What is a good smile and how do you achieve it?
For a start, visit your dentist regularly. It will help to keep oral health in check, at least. However, a good smile comes from within. Make-up and teeth-fixing are superficial methods. It is how you feel inside that would earn you a flawless, genuine smile – something neither lipstick nor braces can fix.
Given a choice, which famous person would you like to work with?
Kim Kardashian because her eyes are perfect for the type of make-up I am known for. Aside from that, I think she has the ideal face to carry the glamorous look.
Any advice for everyday make-up users?
Pick make-up that would best suit the occasion you’re going to be attending. Always invest in good skincare, and please do not go to sleep with your make-up on.
Name five make-up essentials.
Lip balm, face mist, a good moisturiser, mascara and blotting powder or blotting papers.
Current read: The Magic by Rhonda Bryne
Make-up application playlist: R&B or Katy Perry
Go-to foundation brand: Chanel
Preferred java: Latte
In a digital daze
Article from the Sun daily by Yee Jie Min (posted on 8th Oct 2015)
WHAT did it take for Fazil Fuad, 27, to be at the top? The managing director of creative technology enterprise Company27 (C27) came up through the ranks from his breakthrough photography gig with Nike, but most importantly, he learnt how powerful visual language can be.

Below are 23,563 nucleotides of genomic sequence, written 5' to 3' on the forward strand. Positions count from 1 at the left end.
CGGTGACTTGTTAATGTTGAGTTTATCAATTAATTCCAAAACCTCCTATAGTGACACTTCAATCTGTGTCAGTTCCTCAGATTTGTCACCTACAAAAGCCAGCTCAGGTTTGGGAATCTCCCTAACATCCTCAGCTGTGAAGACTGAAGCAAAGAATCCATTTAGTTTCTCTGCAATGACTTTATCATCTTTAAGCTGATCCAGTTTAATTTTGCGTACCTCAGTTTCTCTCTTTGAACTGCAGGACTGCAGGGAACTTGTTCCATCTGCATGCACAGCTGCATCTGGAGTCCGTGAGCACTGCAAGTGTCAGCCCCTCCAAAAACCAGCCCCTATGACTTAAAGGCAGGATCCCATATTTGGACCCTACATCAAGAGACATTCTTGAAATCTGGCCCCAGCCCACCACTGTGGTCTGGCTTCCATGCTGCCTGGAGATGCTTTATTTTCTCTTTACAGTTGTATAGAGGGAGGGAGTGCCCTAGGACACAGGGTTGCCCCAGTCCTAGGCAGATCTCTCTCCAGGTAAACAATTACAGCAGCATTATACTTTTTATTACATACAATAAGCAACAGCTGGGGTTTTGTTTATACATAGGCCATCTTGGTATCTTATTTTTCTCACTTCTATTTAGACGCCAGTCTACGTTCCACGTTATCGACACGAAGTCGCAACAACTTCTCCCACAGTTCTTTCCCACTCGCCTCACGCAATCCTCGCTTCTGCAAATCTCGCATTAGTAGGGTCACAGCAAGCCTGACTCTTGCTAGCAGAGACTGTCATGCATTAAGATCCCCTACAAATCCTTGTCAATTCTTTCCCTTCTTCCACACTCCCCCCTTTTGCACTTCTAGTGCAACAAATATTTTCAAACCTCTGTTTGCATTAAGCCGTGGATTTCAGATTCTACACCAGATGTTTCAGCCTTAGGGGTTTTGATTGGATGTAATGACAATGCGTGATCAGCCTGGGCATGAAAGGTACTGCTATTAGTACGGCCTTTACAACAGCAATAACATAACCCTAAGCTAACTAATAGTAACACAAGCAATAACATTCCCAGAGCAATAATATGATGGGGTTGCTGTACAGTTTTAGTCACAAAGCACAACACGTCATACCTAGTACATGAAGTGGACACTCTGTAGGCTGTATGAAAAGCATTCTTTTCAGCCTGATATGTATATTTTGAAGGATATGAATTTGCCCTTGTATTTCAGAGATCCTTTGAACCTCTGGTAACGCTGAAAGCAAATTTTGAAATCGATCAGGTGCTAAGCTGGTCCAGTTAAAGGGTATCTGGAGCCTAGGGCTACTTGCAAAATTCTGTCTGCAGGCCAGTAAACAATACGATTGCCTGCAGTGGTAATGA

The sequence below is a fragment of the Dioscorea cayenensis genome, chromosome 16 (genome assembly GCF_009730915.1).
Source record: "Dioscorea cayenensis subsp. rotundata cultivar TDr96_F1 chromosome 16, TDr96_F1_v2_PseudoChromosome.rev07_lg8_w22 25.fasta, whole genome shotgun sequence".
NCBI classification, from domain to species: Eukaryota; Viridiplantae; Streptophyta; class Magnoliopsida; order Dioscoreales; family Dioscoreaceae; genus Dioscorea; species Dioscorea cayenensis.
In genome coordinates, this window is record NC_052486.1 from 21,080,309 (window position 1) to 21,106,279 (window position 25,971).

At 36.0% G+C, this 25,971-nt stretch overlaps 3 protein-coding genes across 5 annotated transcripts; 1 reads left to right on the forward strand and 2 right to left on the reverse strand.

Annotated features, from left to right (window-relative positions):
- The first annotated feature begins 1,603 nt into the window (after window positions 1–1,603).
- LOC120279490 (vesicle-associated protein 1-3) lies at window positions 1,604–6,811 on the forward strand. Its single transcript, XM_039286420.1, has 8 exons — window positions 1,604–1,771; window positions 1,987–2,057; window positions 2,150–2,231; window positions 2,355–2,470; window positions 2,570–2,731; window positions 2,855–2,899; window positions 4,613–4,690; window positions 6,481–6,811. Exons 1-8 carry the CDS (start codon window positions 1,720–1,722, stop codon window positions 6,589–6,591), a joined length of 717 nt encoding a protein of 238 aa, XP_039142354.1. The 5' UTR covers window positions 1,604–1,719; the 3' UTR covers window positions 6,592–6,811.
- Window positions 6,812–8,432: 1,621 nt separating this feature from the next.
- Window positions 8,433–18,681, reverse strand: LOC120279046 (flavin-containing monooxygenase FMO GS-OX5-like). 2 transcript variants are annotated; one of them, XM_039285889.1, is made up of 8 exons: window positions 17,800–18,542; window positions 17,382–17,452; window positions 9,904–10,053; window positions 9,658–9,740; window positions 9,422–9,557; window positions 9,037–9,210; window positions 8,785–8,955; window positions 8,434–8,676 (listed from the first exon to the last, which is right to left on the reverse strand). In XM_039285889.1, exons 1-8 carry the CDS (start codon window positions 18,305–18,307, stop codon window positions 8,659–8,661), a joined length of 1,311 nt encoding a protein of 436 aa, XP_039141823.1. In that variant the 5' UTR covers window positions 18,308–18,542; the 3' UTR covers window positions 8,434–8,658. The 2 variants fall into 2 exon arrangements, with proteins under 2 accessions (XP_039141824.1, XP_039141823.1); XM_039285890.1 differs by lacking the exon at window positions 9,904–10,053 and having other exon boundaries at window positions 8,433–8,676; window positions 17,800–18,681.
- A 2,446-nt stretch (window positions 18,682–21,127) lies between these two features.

Fazil started as a junior art director for an advertising agency, but his venture into creative technology began when he was headhunted by Rocket Internet which founded Zalora.
This was where he grasped the utilisation of art in technology – from something as pure as photography, it became a matter of user experience and user interface design.
"Essentially, what I am interested in is how human beings interact with visuals, whether it is a photograph or screen. Human being interfacing has made its way into, and crafted a whole vision in my life and career," he said.
What did you learn?
When I was with Zalora, what was interesting was how fast it grew. I was in charge of the front-facing aspects of the website. One of the bigger parts of my job was studying how people interact with visuals. We uncovered a lot of things. We managed to track that shooting clothes on different models would sell to different market segments.
Caucasian models work very well in Malaysia, and my theory is that Malaysian consumers are very aspirational. It is not so much of wanting to wear that dress – they want to be that person.
Images sell your product; you don't even read the description. But whether this person is happy, or will return (to purchase again) comes from the description. The purchasing behaviour of people in general is 90% very skewed towards visual interfacing.